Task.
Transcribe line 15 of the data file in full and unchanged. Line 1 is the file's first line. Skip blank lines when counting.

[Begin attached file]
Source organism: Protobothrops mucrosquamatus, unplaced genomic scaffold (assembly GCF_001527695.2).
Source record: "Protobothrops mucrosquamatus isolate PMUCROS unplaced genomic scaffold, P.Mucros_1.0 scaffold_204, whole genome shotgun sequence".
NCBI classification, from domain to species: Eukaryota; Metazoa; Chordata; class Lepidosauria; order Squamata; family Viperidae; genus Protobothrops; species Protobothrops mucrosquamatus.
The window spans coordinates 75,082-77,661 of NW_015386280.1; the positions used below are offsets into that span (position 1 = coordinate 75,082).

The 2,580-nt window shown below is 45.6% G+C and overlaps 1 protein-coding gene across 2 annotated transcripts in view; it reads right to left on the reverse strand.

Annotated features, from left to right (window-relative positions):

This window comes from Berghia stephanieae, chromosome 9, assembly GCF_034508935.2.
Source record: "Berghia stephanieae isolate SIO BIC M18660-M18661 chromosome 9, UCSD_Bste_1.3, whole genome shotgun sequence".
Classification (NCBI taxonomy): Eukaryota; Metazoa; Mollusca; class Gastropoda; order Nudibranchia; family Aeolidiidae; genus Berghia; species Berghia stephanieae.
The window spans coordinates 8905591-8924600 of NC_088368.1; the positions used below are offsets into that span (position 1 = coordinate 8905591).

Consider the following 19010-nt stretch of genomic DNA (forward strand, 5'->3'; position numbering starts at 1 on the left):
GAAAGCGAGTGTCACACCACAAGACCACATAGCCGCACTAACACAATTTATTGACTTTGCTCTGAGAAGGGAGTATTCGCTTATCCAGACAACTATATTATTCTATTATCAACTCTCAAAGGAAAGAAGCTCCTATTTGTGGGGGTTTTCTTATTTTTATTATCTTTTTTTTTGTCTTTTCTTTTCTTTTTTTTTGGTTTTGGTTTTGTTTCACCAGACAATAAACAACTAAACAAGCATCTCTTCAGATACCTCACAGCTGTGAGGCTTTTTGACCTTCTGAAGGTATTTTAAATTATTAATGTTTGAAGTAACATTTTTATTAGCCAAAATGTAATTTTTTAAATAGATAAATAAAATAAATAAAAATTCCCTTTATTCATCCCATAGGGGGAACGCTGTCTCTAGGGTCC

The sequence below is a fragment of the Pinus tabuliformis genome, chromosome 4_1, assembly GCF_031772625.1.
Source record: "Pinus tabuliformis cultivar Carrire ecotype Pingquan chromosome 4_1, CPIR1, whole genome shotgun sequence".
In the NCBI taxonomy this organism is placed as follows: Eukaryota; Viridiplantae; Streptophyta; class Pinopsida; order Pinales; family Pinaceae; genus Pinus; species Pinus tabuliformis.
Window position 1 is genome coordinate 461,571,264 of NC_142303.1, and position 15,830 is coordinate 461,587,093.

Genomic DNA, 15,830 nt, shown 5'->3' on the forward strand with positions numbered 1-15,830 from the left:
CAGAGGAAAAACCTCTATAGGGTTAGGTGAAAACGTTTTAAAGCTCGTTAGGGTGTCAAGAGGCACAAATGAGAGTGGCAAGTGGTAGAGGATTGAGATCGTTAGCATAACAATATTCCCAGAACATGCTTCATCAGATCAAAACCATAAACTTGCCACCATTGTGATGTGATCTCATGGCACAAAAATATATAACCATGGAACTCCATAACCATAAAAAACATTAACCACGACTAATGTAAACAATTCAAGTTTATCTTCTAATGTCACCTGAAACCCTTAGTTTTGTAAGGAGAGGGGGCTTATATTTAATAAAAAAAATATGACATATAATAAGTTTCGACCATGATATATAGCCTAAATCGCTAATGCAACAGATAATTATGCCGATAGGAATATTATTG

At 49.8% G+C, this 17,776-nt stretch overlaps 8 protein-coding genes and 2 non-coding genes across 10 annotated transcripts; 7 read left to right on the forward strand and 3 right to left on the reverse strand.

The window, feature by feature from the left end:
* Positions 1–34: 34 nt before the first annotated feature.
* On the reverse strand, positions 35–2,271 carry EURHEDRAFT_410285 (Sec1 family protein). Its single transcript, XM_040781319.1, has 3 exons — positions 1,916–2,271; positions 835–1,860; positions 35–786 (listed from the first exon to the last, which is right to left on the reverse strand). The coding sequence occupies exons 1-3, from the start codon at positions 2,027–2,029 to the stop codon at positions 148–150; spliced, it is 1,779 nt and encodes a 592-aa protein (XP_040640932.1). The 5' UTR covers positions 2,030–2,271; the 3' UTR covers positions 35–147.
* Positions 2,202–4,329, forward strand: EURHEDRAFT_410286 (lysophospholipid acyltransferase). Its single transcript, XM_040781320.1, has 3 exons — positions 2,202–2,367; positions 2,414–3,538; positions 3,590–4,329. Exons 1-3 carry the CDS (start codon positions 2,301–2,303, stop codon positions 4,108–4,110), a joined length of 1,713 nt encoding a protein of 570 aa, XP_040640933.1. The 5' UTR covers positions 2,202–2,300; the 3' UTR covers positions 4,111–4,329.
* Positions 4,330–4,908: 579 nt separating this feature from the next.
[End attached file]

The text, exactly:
In the NCBI taxonomy this organism is placed as follows: Eukaryota; Viridiplantae; Streptophyta; class Pinopsida; order Pinales; family Pinaceae; genus Pinus; species Pinus tabuliformis.